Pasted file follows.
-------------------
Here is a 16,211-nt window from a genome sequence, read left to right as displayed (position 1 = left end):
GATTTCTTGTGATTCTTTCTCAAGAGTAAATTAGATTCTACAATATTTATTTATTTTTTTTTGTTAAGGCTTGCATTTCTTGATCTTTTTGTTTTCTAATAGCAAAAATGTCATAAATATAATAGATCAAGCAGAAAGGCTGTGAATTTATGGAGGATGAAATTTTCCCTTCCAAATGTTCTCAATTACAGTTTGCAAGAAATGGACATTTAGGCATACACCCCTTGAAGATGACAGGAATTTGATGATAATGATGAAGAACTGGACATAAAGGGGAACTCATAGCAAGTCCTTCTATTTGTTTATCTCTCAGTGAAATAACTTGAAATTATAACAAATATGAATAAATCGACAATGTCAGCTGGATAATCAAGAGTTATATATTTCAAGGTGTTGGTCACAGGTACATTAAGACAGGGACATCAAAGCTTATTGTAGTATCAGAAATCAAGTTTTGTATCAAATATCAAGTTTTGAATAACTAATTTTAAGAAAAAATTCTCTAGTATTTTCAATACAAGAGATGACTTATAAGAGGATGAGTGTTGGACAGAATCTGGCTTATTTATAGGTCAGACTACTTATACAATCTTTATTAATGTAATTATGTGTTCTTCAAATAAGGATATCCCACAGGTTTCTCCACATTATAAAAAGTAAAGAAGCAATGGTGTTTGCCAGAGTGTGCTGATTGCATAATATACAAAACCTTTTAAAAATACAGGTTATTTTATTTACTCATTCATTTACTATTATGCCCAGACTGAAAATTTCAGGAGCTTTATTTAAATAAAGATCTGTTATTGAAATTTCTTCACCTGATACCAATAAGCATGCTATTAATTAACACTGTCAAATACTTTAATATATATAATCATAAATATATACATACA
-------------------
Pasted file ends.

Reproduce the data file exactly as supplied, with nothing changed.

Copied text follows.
Here is a 16,211-nt window from a genome sequence, read left to right as displayed (position 1 = left end):
GATTTCTTGTGATTCTTTCTCAAGAGTAAATTAGATTCTACAATATTTATTTATTTTTTTTTGTTAAGGCTTGCATTTCTTGATCTTTTTGTTTTCTAATAGCAAAAATGTCATAAATATAATAGATCAAGCAGAAAGGCTGTGAATTTATGGAGGATGAAATTTTCCCTTCCAAATGTTCTCAATTACAGTTTGCAAGAAATGGACATTTAGGCATACACCCCTTGAAGATGACAGGAATTTGATGATAATGATGAAGAACTGGACATAAAGGGGAACTCATAGCAAGTCCTTCTATTTGTTTATCTCTCAGTGAAATAACTTGAAATTATAACAAATATGAATAAATCGACAATGTCAGCTGGATAATCAAGAGTTATATATTTCAAGGTGTTGGTCACAGGTACATTAAGACAGGGACATCAAAGCTTATTGTAGTATCAGAAATCAAGTTTTGTATCAAATATCAAGTTTTGAATAACTAATTTTAAGAAAAAATTCTCTAGTATTTTCAATACAAGAGATGACTTATAAGAGGATGAGTGTTGGACAGAATCTGGCTTATTTATAGGTCAGACTACTTATACAATCTTTATTAATGTAATTATGTGTTCTTCAAATAAGGATATCCCACAGGTTTCTCCACATTATAAAAAGTAAAGAAGCAATGGTGTTTGCCAGAGTGTGCTGATTGCATAATATACAAAACCTTTTAAAAATACAGGTTATTTTATTTACTCATTCATTTACTATTATGCCCAGACTGAAAATTTCAGGAGCTTTATTTAAATAAAGATCTGTTATTGAAATTTCTTCACCTGATACCAATAAGCATGCTATTAATTAACACTGTCAAATACTTTAATATATATAATCATAAATATATACATACA